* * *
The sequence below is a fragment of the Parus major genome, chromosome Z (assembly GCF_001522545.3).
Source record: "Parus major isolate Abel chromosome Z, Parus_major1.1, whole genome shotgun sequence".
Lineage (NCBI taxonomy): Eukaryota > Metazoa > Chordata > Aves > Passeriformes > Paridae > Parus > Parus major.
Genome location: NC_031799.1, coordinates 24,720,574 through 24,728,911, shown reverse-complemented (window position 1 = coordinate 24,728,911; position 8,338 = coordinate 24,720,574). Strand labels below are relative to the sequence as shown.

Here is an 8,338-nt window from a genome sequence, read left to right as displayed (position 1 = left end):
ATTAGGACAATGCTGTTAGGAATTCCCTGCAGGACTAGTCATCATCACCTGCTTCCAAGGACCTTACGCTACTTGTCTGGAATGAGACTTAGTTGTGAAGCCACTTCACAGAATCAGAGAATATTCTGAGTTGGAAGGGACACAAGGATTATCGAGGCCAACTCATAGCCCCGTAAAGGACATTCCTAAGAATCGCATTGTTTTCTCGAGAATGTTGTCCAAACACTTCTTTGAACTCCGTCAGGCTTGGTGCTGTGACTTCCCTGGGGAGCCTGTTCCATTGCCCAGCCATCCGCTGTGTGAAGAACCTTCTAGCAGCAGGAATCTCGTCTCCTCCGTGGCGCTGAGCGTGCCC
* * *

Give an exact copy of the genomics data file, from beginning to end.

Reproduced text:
The sequence below is a fragment of the Parus major genome, chromosome Z (assembly GCF_001522545.3).
Source record: "Parus major isolate Abel chromosome Z, Parus_major1.1, whole genome shotgun sequence".
Lineage (NCBI taxonomy): Eukaryota > Metazoa > Chordata > Aves > Passeriformes > Paridae > Parus > Parus major.
Genome location: NC_031799.1, coordinates 24,720,574 through 24,728,911, shown reverse-complemented (window position 1 = coordinate 24,728,911; position 8,338 = coordinate 24,720,574). Strand labels below are relative to the sequence as shown.

Here is an 8,338-nt window from a genome sequence, read left to right as displayed (position 1 = left end):
ATTAGGACAATGCTGTTAGGAATTCCCTGCAGGACTAGTCATCATCACCTGCTTCCAAGGACCTTACGCTACTTGTCTGGAATGAGACTTAGTTGTGAAGCCACTTCACAGAATCAGAGAATATTCTGAGTTGGAAGGGACACAAGGATTATCGAGGCCAACTCATAGCCCCGTAAAGGACATTCCTAAGAATCGCATTGTTTTCTCGAGAATGTTGTCCAAACACTTCTTTGAACTCCGTCAGGCTTGGTGCTGTGACTTCCCTGGGGAGCCTGTTCCATTGCCCAGCCATCCGCTGTGTGAAGAACCTTCTAGCAGCAGGAATCTCGTCTCCTCCGTGGCGCTGAGCGTGCCC